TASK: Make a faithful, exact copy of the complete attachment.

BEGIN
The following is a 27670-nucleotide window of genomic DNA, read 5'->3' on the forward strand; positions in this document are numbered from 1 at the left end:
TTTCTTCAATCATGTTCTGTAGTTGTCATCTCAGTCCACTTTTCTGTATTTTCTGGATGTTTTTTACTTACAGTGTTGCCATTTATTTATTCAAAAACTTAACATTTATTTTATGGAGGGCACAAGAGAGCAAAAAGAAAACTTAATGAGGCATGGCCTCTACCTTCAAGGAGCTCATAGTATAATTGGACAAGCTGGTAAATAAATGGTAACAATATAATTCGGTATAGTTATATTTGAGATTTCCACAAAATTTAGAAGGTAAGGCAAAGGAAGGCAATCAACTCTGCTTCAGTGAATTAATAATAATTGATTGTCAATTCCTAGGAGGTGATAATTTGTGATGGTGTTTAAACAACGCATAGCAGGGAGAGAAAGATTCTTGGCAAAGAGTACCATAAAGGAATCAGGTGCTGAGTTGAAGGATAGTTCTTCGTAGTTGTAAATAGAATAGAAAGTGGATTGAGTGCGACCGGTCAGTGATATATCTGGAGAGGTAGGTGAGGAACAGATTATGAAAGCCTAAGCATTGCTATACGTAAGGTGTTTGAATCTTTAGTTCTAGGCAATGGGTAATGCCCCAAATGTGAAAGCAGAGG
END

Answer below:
The following is a 27670-nucleotide window of genomic DNA, read 5'->3' on the forward strand; positions in this document are numbered from 1 at the left end:
TTTCTTCAATCATGTTCTGTAGTTGTCATCTCAGTCCACTTTTCTGTATTTTCTGGATGTTTTTTACTTACAGTGTTGCCATTTATTTATTCAAAAACTTAACATTTATTTTATGGAGGGCACAAGAGAGCAAAAAGAAAACTTAATGAGGCATGGCCTCTACCTTCAAGGAGCTCATAGTATAATTGGACAAGCTGGTAAATAAATGGTAACAATATAATTCGGTATAGTTATATTTGAGATTTCCACAAAATTTAGAAGGTAAGGCAAAGGAAGGCAATCAACTCTGCTTCAGTGAATTAATAATAATTGATTGTCAATTCCTAGGAGGTGATAATTTGTGATGGTGTTTAAACAACGCATAGCAGGGAGAGAAAGATTCTTGGCAAAGAGTACCATAAAGGAATCAGGTGCTGAGTTGAAGGATAGTTCTTCGTAGTTGTAAATAGAATAGAAAGTGGATTGAGTGCGACCGGTCAGTGATATATCTGGAGAGGTAGGTGAGGAACAGATTATGAAAGCCTAAGCATTGCTATACGTAAGGTGTTTGAATCTTTAGTTCTAGGCAATGGGTAATGCCCCAAATGTGAAAGCAGAGG